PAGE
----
5 Reasons to Visit the Tamar Valley

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We feel hugely privileged to be located in the upper Tamar Valley as you can probably tell from our name.  It’s hard to imagine that the gentle river at the bottom of our hill is the same that is spanned by the Brunel bridge at Plymouth.  This remarkably unspoilt area is still completely new to many of our visitors so are our 5 top reasons for visiting the Tamar Valley.

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The River Tamar, close to Cotehele

5 – The Best of Both worlds…

If you know anything about the Tamar Valley, it is likely that you’ll know it to be the border between Cornwall and Devon.  Our tiny village parish of North Tamerton is the only parish that extends east of the Tamar;  otherwise the 50 mile river forms the county boundary for its entirety.  But not only is the valley itself a stunning area to visit, but staying here gives you the best possible base from which to explore the South West.  

Where else can you stay that is a short drive from the breathtaking Cornish coastline and yet still close to Dartmoor, the largest area of wilderness in Southern England?  Where can you stay in true rural tranquillity yet be able to visit vibrant busy hubs like Newquay, Exeter and Plymouth?  Being within reach of some of Cornwall and Devon’s premier attractions means you’ll never be stuck for things to do and better yet, you can holiday in the quiet Tamar countryside without suffering the throngs of visitors and higher prices on the coast.

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4 – Wild Encounters…

The Tamar Valley is long enough to encompass a variety of serene wildlife habitats, from ancient woodlands to mudflats, open grassland to reed beds.  Birdwatchers flock to the area to spot avocets and egrets,  spoonbills and peregrines, kingfishers and herons, and the Tamar Valley is even the site of a reintroduction program for ospreys. 

We have a large nesting box on one of our beech trees that houses a family of barn owls, and woodpeckers, siskins and nut-hatches are regular visitors to our bird tables. 

The valley is also home to stoats, otters, and water voles, as well as plenty British favourites such as badgers, deer and foxes.

3 – Thrill Seekers…

For sport-lovers, the Tamar Valley offers a diverse range of attractions.  Miles of footpaths south of Launceston allow you to fully explore the landscapes, whilst for cyclists there is everything from gentle riverside routes to the hair-raising downhill tracks at Gawton.  Multi-use trails such as ‘Tamar Trails’ even cater for horse-riders. 

If watersports are more your thing, have a go at sailing or windsurfing at Tamar Lakes near Kilkhampton, or hire a kayak or Canadian canoe further downstream. 

Added to all this, there are also high ropes courses, dedicated climbing walls, and if all of that isn’t enough, take a short drive to the coast and get on a surfboard!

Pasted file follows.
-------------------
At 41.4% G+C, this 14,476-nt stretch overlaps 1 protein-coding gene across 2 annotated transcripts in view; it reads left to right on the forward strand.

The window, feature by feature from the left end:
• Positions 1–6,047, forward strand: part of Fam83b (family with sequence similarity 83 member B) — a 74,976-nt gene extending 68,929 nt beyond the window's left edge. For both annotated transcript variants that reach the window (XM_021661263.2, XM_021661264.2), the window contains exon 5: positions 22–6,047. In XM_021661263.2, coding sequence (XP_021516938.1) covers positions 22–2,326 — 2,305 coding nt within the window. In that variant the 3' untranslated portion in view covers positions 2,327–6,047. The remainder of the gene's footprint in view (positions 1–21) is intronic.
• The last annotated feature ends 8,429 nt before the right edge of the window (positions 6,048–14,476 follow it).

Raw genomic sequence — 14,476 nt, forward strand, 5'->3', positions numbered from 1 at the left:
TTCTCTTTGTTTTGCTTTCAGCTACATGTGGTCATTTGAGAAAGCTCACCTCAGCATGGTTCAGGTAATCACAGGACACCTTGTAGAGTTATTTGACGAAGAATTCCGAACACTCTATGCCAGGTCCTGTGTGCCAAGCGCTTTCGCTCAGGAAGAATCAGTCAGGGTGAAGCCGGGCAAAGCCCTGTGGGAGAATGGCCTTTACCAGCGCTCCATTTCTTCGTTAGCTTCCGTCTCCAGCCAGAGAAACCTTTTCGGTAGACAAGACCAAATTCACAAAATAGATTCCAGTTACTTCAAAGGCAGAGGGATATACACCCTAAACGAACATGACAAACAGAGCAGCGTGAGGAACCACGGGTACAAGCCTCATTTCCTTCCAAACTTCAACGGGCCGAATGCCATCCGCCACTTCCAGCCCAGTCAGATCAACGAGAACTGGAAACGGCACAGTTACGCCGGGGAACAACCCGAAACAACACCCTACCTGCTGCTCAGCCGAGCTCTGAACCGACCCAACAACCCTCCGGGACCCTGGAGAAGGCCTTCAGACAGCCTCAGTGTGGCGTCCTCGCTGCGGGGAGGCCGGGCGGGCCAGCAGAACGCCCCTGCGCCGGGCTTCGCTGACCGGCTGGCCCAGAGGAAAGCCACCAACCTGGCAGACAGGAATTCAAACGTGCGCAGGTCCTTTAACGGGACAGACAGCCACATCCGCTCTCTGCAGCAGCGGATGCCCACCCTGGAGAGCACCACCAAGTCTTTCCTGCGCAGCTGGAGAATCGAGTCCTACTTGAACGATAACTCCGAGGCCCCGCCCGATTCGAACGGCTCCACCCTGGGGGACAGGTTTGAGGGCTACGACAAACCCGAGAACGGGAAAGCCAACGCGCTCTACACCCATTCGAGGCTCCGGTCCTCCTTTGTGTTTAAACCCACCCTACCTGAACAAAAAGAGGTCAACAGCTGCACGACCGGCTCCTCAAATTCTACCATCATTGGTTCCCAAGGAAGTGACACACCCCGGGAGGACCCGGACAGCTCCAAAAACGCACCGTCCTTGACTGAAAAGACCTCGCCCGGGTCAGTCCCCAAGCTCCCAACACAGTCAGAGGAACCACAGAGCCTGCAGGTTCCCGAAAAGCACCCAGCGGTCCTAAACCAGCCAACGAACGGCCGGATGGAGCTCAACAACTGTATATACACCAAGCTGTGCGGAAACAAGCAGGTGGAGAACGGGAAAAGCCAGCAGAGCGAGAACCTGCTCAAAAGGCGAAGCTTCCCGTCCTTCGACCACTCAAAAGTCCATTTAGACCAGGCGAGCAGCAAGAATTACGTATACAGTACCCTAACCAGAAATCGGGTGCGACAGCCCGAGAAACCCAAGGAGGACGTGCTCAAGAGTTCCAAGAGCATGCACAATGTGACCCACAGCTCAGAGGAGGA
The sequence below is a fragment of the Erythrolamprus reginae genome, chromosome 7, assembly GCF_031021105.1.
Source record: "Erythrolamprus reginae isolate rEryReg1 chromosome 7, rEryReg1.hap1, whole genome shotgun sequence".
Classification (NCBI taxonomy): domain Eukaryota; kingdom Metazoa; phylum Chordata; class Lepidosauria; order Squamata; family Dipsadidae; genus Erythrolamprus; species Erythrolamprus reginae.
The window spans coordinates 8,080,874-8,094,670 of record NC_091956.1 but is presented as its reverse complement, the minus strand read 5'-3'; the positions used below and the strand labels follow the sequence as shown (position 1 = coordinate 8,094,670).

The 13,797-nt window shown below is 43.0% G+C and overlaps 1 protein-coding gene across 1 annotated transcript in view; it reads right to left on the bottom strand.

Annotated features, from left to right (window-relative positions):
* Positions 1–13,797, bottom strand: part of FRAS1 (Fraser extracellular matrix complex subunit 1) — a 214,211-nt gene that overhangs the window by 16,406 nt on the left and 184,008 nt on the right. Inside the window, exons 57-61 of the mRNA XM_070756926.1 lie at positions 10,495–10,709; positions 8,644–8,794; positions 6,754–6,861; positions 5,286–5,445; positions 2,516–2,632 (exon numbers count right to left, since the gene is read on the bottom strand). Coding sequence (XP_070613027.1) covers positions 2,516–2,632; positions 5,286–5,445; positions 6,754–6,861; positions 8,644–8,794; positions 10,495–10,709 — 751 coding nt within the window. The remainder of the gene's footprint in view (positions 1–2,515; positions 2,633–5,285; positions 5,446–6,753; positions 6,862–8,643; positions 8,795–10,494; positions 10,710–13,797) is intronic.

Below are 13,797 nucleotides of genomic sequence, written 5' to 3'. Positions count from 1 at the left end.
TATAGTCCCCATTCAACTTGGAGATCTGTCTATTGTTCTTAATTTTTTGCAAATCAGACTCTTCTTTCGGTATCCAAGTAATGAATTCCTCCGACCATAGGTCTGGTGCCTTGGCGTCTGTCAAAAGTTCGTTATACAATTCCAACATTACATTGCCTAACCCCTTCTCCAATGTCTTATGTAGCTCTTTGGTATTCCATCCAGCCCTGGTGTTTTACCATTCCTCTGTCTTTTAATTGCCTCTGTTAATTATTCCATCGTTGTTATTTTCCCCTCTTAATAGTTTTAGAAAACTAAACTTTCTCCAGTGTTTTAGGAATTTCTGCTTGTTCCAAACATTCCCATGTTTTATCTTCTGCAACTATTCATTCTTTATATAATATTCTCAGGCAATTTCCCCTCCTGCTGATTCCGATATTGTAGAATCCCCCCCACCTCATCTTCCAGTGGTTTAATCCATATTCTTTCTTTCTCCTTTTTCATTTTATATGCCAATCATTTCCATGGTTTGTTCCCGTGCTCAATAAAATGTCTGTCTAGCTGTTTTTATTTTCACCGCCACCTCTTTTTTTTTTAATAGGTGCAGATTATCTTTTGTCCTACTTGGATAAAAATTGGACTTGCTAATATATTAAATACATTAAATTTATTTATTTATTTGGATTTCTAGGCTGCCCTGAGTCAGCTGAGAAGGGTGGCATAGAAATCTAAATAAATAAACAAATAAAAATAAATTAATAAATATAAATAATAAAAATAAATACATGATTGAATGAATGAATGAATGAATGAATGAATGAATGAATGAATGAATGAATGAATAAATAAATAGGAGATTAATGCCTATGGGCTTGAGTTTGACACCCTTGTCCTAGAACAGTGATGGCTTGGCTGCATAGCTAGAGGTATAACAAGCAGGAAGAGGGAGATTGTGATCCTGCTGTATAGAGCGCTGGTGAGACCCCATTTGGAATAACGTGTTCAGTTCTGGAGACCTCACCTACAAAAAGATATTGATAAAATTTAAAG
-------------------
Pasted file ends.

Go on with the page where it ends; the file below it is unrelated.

2 – A-Mining We Will Go…

The Tamar Valley once produced a significant portion of the world’s tin and copper, and now forms part of the Cornish Mines World Heritage Site – the largest World Heritage Site in the UK.  Mining has been in the area for thousands of years, but in the last 2 centuries production expanded.  The ore was shipped by boat to Plymouth, then round the peninsula to the smelting stations in South Wales. 

Quays such as Calstock and New Quay give a glimpse of the industrial past, while Morwellham Quay offers a fantastic visitor attraction with a hamlet, quay, and copper mine complete with working railway.  And talking of railways, the Tamar Valley line is a beautiful scenic route from Gunnislake down to Plymouth, crossing the stunning Calstock viaduct en route. 

As well as the mining heritage, there are plenty of historic houses and gardens, including Cotehele and Antony House, and the rich naval and maritime history of Plymouth.

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Morwellham Quay

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© Copyright Stephen McKay

1 – Outstanding Natural Beauty…

Of course the principal attraction to the area is the stunning and diverse landscape.  In its early stretches such as its passage through our village, the valley is characterised by close undulating farmland and ancient woodlands, with pretty stone bridges spanning the water.

By the time it has passed through Launceston, the tributaries have fortified the river and the valley officially becomes an Area of Outstanding Natural Beauty ('AONB') with excellent access to footpaths and trails.  Steep sided gorges and tight river meanders can be found in close proximity to reed beds and wide marshes, while remnants of forgotten mines poke up between the trees. 

Most remarkably, the area is still unspoilt and charmingly rural with the only built up area being around the estuary in Plymouth.  Much of the area is protected, so developments are kept to a minimum, meaning we should all be able to enjoy this beautiful and unique landscape far into the future.

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North Tamerton bridge

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Our view of the Tamar Valley with Dartmoor lit by the sunset

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